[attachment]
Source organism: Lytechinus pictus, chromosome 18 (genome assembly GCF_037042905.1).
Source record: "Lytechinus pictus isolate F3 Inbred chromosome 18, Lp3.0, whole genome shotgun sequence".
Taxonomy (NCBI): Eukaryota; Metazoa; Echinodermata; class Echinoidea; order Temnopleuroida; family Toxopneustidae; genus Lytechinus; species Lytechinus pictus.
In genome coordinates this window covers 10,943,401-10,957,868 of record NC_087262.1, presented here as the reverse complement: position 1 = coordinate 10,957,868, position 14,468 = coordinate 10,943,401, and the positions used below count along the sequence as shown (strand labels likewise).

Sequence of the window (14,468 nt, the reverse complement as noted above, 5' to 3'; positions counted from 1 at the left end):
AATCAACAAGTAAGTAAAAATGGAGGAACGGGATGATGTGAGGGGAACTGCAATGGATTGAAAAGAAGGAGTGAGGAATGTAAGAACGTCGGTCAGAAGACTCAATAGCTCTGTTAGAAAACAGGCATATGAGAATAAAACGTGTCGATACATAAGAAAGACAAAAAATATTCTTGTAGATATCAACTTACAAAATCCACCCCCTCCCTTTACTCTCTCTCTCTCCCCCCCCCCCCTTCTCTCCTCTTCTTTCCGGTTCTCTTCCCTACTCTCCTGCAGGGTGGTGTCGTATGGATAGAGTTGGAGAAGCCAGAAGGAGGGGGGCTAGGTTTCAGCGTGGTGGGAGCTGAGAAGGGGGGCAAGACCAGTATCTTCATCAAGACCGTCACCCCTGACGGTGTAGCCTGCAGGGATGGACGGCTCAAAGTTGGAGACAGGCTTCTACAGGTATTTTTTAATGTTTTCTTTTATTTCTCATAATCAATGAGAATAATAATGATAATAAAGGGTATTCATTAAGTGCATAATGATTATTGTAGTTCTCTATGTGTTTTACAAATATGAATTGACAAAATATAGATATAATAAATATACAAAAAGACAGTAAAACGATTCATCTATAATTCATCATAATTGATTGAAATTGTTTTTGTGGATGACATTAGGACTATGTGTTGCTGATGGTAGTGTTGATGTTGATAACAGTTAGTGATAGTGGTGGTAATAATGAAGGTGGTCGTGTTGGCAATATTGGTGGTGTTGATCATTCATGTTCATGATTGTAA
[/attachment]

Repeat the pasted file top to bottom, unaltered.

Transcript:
Source organism: Lytechinus pictus, chromosome 18 (genome assembly GCF_037042905.1).
Source record: "Lytechinus pictus isolate F3 Inbred chromosome 18, Lp3.0, whole genome shotgun sequence".
Taxonomy (NCBI): Eukaryota; Metazoa; Echinodermata; class Echinoidea; order Temnopleuroida; family Toxopneustidae; genus Lytechinus; species Lytechinus pictus.
In genome coordinates this window covers 10,943,401-10,957,868 of record NC_087262.1, presented here as the reverse complement: position 1 = coordinate 10,957,868, position 14,468 = coordinate 10,943,401, and the positions used below count along the sequence as shown (strand labels likewise).

Sequence of the window (14,468 nt, the reverse complement as noted above, 5' to 3'; positions counted from 1 at the left end):
AATCAACAAGTAAGTAAAAATGGAGGAACGGGATGATGTGAGGGGAACTGCAATGGATTGAAAAGAAGGAGTGAGGAATGTAAGAACGTCGGTCAGAAGACTCAATAGCTCTGTTAGAAAACAGGCATATGAGAATAAAACGTGTCGATACATAAGAAAGACAAAAAATATTCTTGTAGATATCAACTTACAAAATCCACCCCCTCCCTTTACTCTCTCTCTCTCCCCCCCCCCCCTTCTCTCCTCTTCTTTCCGGTTCTCTTCCCTACTCTCCTGCAGGGTGGTGTCGTATGGATAGAGTTGGAGAAGCCAGAAGGAGGGGGGCTAGGTTTCAGCGTGGTGGGAGCTGAGAAGGGGGGCAAGACCAGTATCTTCATCAAGACCGTCACCCCTGACGGTGTAGCCTGCAGGGATGGACGGCTCAAAGTTGGAGACAGGCTTCTACAGGTATTTTTTAATGTTTTCTTTTATTTCTCATAATCAATGAGAATAATAATGATAATAAAGGGTATTCATTAAGTGCATAATGATTATTGTAGTTCTCTATGTGTTTTACAAATATGAATTGACAAAATATAGATATAATAAATATACAAAAAGACAGTAAAACGATTCATCTATAATTCATCATAATTGATTGAAATTGTTTTTGTGGATGACATTAGGACTATGTGTTGCTGATGGTAGTGTTGATGTTGATAACAGTTAGTGATAGTGGTGGTAATAATGAAGGTGGTCGTGTTGGCAATATTGGTGGTGTTGATCATTCATGTTCATGATTGTAA